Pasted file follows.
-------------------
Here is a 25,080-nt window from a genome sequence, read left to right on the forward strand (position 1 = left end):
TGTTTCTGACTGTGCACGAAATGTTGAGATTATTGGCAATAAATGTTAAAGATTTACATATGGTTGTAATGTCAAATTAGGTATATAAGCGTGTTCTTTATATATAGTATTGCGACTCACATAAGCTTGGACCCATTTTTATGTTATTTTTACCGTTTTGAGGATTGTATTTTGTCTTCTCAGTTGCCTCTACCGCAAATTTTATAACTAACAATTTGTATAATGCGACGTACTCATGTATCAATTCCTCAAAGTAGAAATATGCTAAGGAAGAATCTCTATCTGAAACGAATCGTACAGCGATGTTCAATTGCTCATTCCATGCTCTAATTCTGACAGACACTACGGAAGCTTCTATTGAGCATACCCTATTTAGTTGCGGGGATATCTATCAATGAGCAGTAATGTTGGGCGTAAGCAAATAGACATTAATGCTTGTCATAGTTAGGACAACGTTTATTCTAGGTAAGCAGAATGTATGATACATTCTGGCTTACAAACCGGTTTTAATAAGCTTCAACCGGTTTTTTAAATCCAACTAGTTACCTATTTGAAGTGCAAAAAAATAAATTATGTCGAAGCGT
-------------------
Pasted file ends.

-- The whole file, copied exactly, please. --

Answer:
Here is a 25,080-nt window from a genome sequence, read left to right on the forward strand (position 1 = left end):
TGTTTCTGACTGTGCACGAAATGTTGAGATTATTGGCAATAAATGTTAAAGATTTACATATGGTTGTAATGTCAAATTAGGTATATAAGCGTGTTCTTTATATATAGTATTGCGACTCACATAAGCTTGGACCCATTTTTATGTTATTTTTACCGTTTTGAGGATTGTATTTTGTCTTCTCAGTTGCCTCTACCGCAAATTTTATAACTAACAATTTGTATAATGCGACGTACTCATGTATCAATTCCTCAAAGTAGAAATATGCTAAGGAAGAATCTCTATCTGAAACGAATCGTACAGCGATGTTCAATTGCTCATTCCATGCTCTAATTCTGACAGACACTACGGAAGCTTCTATTGAGCATACCCTATTTAGTTGCGGGGATATCTATCAATGAGCAGTAATGTTGGGCGTAAGCAAATAGACATTAATGCTTGTCATAGTTAGGACAACGTTTATTCTAGGTAAGCAGAATGTATGATACATTCTGGCTTACAAACCGGTTTTAATAAGCTTCAACCGGTTTTTTAAATCCAACTAGTTACCTATTTGAAGTGCAAAAAAATAAATTATGTCGAAGCGT